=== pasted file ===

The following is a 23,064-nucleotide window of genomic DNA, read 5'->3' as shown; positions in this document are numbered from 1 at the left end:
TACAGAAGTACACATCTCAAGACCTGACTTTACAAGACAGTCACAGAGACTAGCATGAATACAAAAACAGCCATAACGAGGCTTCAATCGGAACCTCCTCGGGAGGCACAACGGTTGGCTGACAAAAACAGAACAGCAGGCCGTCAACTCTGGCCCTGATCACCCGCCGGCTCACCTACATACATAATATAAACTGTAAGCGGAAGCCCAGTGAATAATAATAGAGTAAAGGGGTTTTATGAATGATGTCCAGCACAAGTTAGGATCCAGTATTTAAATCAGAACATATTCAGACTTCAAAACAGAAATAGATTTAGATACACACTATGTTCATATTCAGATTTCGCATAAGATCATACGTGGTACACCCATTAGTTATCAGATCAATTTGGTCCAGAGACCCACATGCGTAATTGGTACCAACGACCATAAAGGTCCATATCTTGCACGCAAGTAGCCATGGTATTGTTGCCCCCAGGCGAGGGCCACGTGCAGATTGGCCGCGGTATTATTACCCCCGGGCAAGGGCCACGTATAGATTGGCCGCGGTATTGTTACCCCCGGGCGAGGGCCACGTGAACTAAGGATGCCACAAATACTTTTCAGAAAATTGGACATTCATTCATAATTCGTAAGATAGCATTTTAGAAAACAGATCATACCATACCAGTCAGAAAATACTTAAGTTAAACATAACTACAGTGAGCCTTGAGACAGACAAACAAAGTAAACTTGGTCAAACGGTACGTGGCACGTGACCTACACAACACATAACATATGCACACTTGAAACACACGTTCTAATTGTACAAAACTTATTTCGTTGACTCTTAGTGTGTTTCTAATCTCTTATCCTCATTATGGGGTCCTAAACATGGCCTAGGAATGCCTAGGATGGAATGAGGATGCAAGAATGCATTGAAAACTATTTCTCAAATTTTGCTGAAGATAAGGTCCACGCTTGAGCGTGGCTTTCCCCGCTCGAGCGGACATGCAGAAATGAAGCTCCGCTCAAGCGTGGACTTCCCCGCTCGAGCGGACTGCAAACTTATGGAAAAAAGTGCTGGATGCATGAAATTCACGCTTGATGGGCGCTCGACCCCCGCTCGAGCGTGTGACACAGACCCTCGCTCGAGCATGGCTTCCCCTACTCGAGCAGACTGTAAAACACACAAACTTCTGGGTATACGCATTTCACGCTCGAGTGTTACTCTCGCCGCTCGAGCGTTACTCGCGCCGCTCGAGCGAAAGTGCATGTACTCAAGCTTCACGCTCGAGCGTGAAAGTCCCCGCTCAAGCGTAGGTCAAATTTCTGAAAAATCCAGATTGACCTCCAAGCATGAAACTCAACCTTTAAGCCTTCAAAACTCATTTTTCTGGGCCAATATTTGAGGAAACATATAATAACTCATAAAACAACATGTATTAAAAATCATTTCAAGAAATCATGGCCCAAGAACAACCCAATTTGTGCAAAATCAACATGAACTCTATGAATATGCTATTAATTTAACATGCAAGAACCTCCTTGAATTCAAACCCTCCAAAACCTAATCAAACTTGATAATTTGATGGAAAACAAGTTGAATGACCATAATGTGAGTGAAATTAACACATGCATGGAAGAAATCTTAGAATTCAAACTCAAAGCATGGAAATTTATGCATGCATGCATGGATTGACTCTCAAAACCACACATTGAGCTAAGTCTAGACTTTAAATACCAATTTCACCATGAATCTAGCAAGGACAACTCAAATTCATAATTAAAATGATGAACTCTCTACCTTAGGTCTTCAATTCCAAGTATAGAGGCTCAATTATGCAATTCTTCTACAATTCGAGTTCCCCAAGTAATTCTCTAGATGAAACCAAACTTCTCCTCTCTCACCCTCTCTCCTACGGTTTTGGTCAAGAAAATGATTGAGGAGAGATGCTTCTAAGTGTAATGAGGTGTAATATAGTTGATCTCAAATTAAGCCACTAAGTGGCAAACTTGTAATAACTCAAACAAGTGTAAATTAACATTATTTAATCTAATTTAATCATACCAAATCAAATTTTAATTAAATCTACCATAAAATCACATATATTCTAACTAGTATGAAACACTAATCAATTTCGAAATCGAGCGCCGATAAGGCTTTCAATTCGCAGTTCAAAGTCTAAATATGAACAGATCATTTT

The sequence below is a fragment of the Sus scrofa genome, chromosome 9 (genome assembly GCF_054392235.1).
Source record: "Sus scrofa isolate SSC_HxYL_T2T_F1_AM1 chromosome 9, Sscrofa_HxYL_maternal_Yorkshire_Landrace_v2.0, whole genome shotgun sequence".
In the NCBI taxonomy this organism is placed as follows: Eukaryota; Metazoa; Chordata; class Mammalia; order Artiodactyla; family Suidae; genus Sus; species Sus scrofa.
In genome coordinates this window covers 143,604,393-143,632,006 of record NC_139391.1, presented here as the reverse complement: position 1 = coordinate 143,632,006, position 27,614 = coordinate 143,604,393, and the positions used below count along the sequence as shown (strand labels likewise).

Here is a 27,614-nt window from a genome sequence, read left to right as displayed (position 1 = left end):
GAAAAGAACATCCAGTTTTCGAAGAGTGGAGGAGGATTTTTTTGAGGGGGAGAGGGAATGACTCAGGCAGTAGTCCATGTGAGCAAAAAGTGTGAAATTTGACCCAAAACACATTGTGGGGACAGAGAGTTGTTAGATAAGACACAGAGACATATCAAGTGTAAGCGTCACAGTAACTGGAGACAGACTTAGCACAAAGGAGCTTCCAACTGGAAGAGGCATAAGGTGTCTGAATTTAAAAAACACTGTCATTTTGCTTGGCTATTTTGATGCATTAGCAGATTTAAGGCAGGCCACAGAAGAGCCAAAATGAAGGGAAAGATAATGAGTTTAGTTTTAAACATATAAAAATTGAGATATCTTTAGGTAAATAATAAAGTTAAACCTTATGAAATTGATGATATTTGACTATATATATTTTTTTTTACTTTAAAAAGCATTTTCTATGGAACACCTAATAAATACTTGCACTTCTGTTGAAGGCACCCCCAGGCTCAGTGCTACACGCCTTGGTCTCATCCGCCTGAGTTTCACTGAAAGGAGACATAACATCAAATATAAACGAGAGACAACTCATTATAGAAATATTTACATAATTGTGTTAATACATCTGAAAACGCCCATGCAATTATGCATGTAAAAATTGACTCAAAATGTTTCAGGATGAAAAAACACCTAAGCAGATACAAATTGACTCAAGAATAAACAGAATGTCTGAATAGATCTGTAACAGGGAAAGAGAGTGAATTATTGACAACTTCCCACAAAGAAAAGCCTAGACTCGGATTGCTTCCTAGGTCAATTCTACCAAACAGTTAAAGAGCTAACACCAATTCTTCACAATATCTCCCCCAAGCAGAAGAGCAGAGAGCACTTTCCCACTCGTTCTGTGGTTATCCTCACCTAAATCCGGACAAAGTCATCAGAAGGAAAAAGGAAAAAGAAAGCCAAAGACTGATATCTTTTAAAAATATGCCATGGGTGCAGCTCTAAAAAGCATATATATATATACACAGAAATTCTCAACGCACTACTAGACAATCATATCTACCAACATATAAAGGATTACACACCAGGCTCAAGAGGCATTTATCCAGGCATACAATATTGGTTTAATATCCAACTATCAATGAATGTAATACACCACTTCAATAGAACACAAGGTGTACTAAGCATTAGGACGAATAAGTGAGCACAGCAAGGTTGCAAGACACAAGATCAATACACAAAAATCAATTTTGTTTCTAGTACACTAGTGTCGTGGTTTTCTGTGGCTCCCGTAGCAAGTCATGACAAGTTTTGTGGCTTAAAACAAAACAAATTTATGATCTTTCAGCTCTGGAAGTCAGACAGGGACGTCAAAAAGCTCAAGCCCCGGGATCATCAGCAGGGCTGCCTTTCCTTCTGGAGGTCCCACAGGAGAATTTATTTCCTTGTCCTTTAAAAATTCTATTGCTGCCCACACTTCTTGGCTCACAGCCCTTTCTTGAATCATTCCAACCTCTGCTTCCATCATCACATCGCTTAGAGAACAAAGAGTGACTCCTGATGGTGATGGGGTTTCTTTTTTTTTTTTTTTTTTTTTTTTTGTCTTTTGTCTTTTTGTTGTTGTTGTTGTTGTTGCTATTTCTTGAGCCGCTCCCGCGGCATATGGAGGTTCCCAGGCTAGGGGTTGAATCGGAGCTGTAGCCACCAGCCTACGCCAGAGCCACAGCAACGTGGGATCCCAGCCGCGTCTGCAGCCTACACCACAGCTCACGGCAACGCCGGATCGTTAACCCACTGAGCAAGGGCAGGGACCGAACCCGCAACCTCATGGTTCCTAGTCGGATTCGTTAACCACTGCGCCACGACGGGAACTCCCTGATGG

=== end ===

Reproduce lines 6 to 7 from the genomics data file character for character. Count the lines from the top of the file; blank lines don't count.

In genome coordinates this window covers 143,604,393-143,632,006 of record NC_139391.1, presented here as the reverse complement: position 1 = coordinate 143,632,006, position 27,614 = coordinate 143,604,393, and the positions used below count along the sequence as shown (strand labels likewise).

Here is a 27,614-nt window from a genome sequence, read left to right as displayed (position 1 = left end):